The proof of Theorem 10 does not depend on the other results of the paper. The same applies to Theorem 9. All other theorems except for Theorem 3 are based on lower estimates for the genus of certain function fields. These estimates show that the existence of a factor of degree $k$ of $x^n+ax^m+b\in K[x]$ imposes severe restrictions on $k,m,n,a,b$ provided $K$ is a function field. The remaining cases are treated in a long series of lemmas applying to every field $K$ whose characteristic does not divide $mn(n-m)$. In several cases the proofs require extensive manipulations (with polynomials in several variables) which were performed by means of computer algebra systems. Faltings' theorem (solving Mordell's conjecture) is invoked in the proof of Theorem 6 (dealing with number fields). Theorems 7 and 8 (concerning $ax^n+bx^m+c\in\mathbb Z[x])$ are proved by using the corresponding theorems for rational function fields together with a lemma which may be viewed as a refinement of Hilbert's irreducibility theorem. The proof of this lemma is based on Siegel's theorem (on integral points of curves of positive genus) and on a result of Maillet (1919) dealing with rational functions over $\mathbb Q$ taking infinitely many integral values at rational points.

{Reviewer's remarks: In Theorem 2 the term $u^{\nu-\mu}$ in the expression for $B$ has to be replaced by $u^\nu$. The proof of Lemma 27 employs Lemma 2(c) although this lemma only applies to separable extensions. In order to prove Lemma 49 one has to know that every finite separable extension $L$ of $K(t)$ with $L\subseteq \overline > K(t)$ is contained in $K'(t)$ for some separable extension $K'$ of $K$. (One can in fact prove that $L=K'(t)$ for suitable $K'$. This need not be true for inseparable $L$.) The proof of Theorem 6 is apparently based on the incorrect assumption that a divisor $P$ of a function field $L=K(t,y)$ has degree $1$ or is ramified with respect to $K(t)$ if $t$ and $y$ are congruent to elements of $K\bmod P$.}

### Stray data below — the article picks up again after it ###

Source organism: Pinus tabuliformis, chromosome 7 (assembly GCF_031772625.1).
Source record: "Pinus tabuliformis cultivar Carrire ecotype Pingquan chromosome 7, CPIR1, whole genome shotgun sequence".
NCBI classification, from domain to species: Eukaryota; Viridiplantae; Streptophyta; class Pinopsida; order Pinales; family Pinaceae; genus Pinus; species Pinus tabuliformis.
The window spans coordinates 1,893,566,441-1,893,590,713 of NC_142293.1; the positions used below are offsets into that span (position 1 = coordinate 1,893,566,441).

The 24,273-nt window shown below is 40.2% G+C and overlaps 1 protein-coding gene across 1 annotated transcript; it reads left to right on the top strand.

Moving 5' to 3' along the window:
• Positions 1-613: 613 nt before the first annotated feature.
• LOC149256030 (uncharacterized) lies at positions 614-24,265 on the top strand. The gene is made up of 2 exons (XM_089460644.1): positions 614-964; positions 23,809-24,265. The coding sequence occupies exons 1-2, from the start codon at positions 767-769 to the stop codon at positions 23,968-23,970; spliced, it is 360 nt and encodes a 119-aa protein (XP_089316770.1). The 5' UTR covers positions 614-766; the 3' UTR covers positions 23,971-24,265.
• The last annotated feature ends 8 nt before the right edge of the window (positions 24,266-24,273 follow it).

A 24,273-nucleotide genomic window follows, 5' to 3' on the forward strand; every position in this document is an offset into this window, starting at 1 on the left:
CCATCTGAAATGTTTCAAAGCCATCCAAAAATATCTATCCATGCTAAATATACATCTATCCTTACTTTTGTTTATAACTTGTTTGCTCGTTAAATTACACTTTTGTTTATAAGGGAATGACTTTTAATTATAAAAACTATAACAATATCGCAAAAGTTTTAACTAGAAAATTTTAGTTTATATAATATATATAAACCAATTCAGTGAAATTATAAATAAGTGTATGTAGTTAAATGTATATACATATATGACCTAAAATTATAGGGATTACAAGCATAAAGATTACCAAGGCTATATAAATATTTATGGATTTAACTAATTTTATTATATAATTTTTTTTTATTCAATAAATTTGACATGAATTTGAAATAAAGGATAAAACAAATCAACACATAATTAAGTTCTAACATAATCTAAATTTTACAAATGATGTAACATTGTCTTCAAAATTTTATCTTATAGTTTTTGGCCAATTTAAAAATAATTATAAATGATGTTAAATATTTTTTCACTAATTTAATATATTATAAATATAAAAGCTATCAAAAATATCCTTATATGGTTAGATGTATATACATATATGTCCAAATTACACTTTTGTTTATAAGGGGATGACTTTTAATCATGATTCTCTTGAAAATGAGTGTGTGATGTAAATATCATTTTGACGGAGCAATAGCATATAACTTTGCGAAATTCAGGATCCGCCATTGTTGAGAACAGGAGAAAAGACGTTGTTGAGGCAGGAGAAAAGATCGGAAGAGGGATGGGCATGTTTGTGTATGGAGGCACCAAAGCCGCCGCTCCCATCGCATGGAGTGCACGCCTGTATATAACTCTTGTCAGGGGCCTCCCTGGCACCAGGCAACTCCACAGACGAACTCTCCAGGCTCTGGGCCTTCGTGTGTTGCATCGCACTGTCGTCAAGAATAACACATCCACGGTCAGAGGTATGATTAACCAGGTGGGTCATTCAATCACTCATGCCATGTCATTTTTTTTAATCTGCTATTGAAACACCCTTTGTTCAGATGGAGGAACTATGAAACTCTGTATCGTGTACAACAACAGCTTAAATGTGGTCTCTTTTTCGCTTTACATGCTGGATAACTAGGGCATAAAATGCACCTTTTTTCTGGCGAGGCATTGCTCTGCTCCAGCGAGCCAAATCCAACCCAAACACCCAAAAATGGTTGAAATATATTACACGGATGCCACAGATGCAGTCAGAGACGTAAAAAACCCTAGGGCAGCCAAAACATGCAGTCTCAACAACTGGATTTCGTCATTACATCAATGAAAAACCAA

REVISED (1995)

Reviewed by G. Turnwald

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Excellent. I was aware of some of Schinzel's work on this, but not those particular papers. –  Jacques Carette Jul 15 '10 at 22:18
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Factor where? Over the rationals? Take a look to Berlekamp algorith. http://en.wikipedia.org/wiki/Berlekamp%27s_algorithm

The right link is http://en.wikipedia.org/wiki/Berlekamp%E2%80%93Zassenhaus_algorithm to Berlekamp–Zassenhaus algorithm.

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Well, I meant rationals but I should maybe edit to put the right link to Wikipedia en.wikipedia.org/wiki/Berlekamp%E2%80%93Zassenhaus_algorithm Berlekamp–Zassenhaus algorithm –  ABC Jul 15 '10 at 19:00
    
See my edits. Computer algebra is one of my areas of expertize, so I am rather familiar with the work you mention already. So I have edited my question to make it clearer what I am looking for. –  Jacques Carette Jul 15 '10 at 22:19
    
No idea then. I have no areas of expertize. –  ABC Jul 16 '10 at 3:42